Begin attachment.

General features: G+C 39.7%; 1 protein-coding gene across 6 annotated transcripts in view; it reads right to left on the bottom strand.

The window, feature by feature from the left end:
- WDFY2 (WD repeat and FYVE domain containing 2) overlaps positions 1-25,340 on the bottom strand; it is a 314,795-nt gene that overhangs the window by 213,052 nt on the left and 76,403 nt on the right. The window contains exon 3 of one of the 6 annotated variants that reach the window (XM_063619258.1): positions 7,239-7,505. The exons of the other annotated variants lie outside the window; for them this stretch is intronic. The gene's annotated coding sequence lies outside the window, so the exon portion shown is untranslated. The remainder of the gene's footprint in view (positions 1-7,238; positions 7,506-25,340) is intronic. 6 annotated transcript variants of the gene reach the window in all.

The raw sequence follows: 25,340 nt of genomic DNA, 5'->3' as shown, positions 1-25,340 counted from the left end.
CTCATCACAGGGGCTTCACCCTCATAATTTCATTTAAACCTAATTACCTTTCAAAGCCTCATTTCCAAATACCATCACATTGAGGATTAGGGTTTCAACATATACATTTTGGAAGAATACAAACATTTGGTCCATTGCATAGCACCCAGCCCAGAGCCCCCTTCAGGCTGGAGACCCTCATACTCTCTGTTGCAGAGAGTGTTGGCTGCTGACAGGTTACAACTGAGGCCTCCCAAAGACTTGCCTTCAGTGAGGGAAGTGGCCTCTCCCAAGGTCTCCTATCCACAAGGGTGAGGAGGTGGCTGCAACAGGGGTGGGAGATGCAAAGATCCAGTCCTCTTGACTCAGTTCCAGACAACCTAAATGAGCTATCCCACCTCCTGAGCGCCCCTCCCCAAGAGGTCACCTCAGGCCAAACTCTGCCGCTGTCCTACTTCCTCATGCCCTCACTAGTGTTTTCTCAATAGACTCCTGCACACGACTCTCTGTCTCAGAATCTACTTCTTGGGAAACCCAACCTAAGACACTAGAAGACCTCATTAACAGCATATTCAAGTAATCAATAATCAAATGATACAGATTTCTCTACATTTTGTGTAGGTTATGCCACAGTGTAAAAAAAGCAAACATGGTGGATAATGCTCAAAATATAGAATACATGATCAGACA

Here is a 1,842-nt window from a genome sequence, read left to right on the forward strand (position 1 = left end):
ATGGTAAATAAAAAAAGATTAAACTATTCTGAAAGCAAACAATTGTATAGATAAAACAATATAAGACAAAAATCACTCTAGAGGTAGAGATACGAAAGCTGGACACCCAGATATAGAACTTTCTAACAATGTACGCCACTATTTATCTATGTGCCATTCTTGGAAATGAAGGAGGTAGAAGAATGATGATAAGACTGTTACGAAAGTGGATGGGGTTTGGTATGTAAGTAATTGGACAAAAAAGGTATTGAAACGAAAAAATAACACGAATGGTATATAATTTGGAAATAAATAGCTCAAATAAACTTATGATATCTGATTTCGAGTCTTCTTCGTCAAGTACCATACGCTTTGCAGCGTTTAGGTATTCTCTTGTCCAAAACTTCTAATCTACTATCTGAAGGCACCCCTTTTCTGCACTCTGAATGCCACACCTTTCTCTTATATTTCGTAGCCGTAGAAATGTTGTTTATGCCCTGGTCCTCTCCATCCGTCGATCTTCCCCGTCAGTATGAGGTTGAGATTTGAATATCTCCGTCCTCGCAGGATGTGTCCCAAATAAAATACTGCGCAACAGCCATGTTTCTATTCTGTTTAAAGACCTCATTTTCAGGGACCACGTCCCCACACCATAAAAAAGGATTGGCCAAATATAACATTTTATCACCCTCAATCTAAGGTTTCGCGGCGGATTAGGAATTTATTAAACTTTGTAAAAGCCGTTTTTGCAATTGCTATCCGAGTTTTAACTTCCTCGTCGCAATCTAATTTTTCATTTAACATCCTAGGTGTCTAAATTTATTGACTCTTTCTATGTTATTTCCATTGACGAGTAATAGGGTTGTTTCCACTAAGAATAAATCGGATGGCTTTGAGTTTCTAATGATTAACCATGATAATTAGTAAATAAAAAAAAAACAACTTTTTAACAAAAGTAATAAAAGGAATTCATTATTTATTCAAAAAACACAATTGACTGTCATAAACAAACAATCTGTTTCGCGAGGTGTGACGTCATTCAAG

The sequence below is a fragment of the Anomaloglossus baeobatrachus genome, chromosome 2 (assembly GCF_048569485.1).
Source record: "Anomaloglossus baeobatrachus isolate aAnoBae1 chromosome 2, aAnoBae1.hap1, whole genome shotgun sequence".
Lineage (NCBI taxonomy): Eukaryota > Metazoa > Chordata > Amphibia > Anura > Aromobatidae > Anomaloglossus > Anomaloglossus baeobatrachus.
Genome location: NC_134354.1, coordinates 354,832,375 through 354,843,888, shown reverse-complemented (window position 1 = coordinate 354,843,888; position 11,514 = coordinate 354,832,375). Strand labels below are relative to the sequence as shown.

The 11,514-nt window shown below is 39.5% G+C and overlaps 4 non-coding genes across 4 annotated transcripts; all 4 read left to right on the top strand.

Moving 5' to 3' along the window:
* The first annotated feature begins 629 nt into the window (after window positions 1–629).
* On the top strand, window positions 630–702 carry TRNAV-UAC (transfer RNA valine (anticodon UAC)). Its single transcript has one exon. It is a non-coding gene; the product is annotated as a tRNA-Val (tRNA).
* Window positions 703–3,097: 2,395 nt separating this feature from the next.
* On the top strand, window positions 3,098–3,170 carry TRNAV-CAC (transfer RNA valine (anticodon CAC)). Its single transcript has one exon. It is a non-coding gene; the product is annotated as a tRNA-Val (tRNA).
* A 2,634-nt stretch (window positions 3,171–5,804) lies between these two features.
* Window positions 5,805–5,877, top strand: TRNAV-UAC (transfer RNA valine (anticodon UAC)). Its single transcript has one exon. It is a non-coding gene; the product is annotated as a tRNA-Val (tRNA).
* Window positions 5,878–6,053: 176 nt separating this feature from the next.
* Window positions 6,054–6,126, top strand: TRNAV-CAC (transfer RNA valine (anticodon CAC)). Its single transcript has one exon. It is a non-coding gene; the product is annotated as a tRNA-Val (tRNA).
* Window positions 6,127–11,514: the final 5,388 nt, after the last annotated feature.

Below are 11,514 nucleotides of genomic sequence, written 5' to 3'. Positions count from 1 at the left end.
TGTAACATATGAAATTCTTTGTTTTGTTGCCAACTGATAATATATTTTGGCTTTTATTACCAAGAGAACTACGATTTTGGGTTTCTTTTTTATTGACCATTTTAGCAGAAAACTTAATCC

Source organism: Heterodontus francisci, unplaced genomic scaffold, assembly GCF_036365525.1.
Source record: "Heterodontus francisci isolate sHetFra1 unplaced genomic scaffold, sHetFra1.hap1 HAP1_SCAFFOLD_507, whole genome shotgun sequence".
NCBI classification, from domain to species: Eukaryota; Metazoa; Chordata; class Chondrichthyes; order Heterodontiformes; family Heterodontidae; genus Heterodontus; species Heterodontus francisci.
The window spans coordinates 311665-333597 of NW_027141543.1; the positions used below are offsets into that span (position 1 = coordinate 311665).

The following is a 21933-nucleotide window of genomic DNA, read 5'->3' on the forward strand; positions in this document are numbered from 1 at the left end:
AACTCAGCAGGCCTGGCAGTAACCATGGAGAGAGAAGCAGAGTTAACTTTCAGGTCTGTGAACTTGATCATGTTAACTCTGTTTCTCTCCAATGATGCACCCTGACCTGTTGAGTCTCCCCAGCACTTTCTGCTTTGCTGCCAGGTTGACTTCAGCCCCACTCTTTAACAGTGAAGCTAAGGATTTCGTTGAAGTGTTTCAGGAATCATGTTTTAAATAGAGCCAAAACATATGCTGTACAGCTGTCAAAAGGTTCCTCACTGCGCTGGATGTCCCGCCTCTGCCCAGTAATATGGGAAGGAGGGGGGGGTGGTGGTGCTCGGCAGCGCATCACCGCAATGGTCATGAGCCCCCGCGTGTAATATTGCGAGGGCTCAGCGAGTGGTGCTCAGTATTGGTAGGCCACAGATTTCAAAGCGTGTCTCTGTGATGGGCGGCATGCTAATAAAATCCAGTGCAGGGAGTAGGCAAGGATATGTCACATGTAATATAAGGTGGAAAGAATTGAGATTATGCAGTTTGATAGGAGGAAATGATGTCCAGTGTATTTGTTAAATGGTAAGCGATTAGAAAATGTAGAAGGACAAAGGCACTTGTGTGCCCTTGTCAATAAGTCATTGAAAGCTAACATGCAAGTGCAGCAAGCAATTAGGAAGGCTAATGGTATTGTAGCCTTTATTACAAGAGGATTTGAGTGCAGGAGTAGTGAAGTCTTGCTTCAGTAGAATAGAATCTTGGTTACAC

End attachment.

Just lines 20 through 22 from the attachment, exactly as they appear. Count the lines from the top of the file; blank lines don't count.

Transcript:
* Window positions 5,878–6,053: 176 nt separating this feature from the next.
* Window positions 6,054–6,126, top strand: TRNAV-CAC (transfer RNA valine (anticodon CAC)). Its single transcript has one exon. It is a non-coding gene; the product is annotated as a tRNA-Val (tRNA).
* Window positions 6,127–11,514: the final 5,388 nt, after the last annotated feature.